Environmental, Social, and Corporate Governance (ESG) is increasingly seen as essential for doing business. But translating good intentions into action requires standards, metrics, and regulations. Compliance practitioners can help organizations navigate this change.
ESG risk and regulation are evolving rapidly, as are social values and expectations. There has been a growing recent emphasis on the importance of a holistic approach and embedding often overlooked social factors—aka the “S”—into ESG programs.
In 1970, Milton Friedman famously argued that the social responsibility of a business is to increase its profits. However, in recent decades, businesses have increasingly recognized the importance of sustainability and social responsibility. This is due to many factors, including consumer and investor demand, government regulation, and guidance from intergovernmental organizations. As a result, sustainable development and corporate social responsibility have become increasingly mainstream.
In 2022, Larry Fink, CEO of BlackRock, said stakeholder capitalism is not about politics, but about mutually beneficial relationships between a company and its employees, customers, suppliers, and communities. This is the power of capitalism, he argued.
The Need for Standardized ESG Reporting
Times have changed. Now, investors are increasingly looking at non-financial performance and businesses are publishing sustainability reports to evidence their green credentials. However, these reports are often inconsistent, with some companies accused of greenwashing.
As consumers and investors demand more transparency, companies are moving toward standardized reporting on CSR and sustainable development. This will help ensure all stakeholders have access to the same information, making it easier to make well-informed decisions.
The Challenges and Opportunites of ESG
Although companies have been trying to embed sustainability into their strategy and operations for decades, it has been difficult to measure and disclose performance. Global standards are emerging to help companies do this, but this is a landscape that’s rapidly evolving.
Many ESG reporting frameworks have focused on climate risk, with some calling to scrap ESG altogether. However, ESG programs can benefit companies in many ways, such as attracting talent, winning customer trust, and maintaining compliance.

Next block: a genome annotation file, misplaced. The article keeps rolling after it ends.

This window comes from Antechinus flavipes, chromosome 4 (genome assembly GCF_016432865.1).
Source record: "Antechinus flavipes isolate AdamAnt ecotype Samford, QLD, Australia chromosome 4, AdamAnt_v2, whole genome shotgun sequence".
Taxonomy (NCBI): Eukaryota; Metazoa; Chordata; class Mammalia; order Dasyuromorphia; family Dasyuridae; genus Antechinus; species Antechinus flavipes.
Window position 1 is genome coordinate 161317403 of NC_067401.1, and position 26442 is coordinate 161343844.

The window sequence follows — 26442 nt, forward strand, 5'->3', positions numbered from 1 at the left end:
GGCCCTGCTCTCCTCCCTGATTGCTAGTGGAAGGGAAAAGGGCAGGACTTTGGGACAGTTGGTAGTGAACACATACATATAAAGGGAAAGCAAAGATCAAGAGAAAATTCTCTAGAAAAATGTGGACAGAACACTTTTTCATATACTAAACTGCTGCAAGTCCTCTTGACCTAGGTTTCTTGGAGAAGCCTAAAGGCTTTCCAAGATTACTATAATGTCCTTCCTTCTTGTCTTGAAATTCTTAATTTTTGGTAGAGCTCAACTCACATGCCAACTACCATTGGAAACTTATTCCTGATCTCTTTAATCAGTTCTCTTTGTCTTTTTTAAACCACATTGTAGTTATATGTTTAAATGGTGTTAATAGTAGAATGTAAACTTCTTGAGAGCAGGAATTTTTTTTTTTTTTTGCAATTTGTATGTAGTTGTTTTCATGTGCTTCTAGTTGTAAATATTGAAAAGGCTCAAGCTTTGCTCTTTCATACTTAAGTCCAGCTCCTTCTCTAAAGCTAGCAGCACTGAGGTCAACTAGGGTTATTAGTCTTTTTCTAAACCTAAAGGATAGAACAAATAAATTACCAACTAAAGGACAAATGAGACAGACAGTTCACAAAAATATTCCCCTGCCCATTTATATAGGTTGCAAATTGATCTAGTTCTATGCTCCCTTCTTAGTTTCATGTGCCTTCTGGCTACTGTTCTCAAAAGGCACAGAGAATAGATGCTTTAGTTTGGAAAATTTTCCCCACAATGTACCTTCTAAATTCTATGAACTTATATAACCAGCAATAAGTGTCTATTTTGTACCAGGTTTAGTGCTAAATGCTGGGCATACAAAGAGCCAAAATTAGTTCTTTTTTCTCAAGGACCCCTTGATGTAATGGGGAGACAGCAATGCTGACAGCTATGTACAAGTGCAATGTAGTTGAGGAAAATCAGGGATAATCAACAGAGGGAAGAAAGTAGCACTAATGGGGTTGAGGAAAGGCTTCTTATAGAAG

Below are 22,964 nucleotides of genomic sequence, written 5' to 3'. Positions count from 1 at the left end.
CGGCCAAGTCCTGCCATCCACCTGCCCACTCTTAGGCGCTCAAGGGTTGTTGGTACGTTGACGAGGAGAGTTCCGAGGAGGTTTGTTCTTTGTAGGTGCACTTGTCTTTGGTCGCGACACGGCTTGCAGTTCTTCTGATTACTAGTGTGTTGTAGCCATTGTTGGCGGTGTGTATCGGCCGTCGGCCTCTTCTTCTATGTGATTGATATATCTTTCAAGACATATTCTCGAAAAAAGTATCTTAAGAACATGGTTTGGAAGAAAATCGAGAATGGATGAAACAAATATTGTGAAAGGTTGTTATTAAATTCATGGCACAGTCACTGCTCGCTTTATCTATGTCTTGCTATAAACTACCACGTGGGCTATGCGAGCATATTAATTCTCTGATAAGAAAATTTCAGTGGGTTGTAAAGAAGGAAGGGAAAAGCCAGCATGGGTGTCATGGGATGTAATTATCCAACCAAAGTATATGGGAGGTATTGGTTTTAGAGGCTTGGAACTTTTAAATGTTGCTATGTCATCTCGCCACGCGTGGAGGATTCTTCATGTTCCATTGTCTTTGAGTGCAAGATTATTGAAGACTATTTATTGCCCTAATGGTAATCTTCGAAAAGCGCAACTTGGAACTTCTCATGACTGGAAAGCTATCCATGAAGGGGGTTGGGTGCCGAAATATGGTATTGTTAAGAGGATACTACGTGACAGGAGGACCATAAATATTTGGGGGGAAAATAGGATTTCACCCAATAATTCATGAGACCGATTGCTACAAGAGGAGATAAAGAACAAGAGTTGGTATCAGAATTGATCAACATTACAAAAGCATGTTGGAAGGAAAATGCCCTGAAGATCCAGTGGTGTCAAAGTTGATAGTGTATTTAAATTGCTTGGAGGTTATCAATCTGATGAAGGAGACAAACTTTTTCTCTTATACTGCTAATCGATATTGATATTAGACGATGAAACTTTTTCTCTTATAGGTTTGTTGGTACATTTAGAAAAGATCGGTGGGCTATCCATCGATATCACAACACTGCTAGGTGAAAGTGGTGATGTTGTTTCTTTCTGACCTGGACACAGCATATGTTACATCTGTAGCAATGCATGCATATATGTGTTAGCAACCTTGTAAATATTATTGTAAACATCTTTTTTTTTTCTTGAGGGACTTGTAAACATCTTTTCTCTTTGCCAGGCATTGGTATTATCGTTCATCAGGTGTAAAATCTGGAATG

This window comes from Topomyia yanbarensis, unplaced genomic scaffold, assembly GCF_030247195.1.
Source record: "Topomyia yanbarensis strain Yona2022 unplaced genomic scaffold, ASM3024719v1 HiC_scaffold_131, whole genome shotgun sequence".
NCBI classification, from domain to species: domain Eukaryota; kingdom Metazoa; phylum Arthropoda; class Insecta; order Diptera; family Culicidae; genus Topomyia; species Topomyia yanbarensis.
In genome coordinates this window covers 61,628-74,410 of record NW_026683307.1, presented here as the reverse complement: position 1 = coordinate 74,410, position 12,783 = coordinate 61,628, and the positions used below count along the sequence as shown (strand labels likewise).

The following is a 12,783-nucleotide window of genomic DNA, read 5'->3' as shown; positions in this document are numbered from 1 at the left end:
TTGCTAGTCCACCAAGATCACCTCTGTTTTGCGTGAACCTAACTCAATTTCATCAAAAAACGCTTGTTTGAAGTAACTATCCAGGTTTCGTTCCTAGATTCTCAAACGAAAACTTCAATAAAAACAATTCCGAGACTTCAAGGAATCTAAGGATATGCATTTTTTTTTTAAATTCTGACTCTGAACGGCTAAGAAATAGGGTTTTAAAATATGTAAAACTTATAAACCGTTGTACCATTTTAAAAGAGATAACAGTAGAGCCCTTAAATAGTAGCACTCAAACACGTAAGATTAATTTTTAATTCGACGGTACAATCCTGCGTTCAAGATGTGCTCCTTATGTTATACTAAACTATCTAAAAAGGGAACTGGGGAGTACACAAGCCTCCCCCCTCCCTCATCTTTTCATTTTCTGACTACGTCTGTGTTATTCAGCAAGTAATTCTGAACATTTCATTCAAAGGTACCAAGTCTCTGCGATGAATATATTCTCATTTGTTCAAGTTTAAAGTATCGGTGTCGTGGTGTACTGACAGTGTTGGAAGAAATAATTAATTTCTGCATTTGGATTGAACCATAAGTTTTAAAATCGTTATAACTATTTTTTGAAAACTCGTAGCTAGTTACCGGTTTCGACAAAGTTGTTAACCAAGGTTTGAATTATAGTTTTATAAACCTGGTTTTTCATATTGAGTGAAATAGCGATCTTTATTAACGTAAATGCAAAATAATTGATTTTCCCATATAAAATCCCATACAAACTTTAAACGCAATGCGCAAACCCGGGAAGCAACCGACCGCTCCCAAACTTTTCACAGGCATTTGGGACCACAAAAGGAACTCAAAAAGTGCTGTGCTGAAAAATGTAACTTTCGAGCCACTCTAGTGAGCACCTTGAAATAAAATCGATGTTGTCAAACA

Environmental risks and impacts should not be considered in isolation. A company’s true sustainability profile can only be understood by considering all risks and impacts, including social and governance factors.
The Evolving Landscape of ESG
New legislation and reporting frameworks are emerging that take a more holistic view of ESG risk. These requirements are reflected in the new EU Corporate Sustainability Reporting Directive (CSRD), which came into force in January 2023. The Directive covers an estimated 49,000 companies operating across the EU. The first reports are due in 2025 for the 2024 financial year.
Double materiality is a concept that requires businesses to consider both the impact of sustainability issues on their performance and the impact of their activities on the environment and society.
Not all issues are material to all businesses. The materiality of an issue depends on factors such as the size of the company, the sector within which it operates, its scope of operations, and its geographic footprint. Companies, according to many frameworks and standards like CSRD and EU Sustainability Reporting Standards (ESRS), are required to complete a materiality assessment to determine what information they should be reporting.
The Benefits and Challenges of Sustainable Business Practices
Many companies are now committed to sustainable business practices. These practices can lead to a range of benefits, including reduced costs, increased investment, and a better reputation.
Sustainability reporting is moving from voluntary to mandatory, but companies still face challenges in navigating a complex and evolving landscape.
Building a Culture of Sustainability
Culture is more important than strategy for ESG programs. To build a strong culture of sustainability, organizations need to move their employees from awareness to understanding to advocacy.
To move stakeholders around the ESG cycle, organizations should:
- Signal the importance of ESG by appointing a senior-level leader and engaging the C-suite
- Make sustainability pay by tying incentive programs to ESG performance
- Inspire and explain ESG issues through communication and education
- Do what you say and say what you do—avoid greenwashing
How SAI360 Can Help You Build a More Sustainable Organization
Those enterprises that flourish will have seamless, connected, and integrated ESG strategies—ones that support and complement their GRC (Governance, Risk and Compliance), EHS&S (Environment, Health, Safety and Sustainability), and Corporate Learning programs.
SAI360 can support your organization’s ESG strategy with a comprehensive portfolio of training and awareness solutions available in 60+ languages. Best practices in key topic areas include:
- ESG framework
- ESG for suppliers and third parties
- ESG Code of Conduct
- Diversity, Equity & Inclusion (DE&I)
- Psychological Health and Safety
- Modern Slavery/Human Rights
- Workshop toolkits and webinars
SAI360’s ESG Risk Management platform provides a holistic view of risk, enabling effective cross-functional collaboration. The platform automates data collection and centralizes ESG risk data, making it easier for organizations to identify, assess, and mitigate ESG risks.
To find out more, set up a virtual coffee today with a member of our team: Speak with a Training & Ethics Learning Expert – SAI360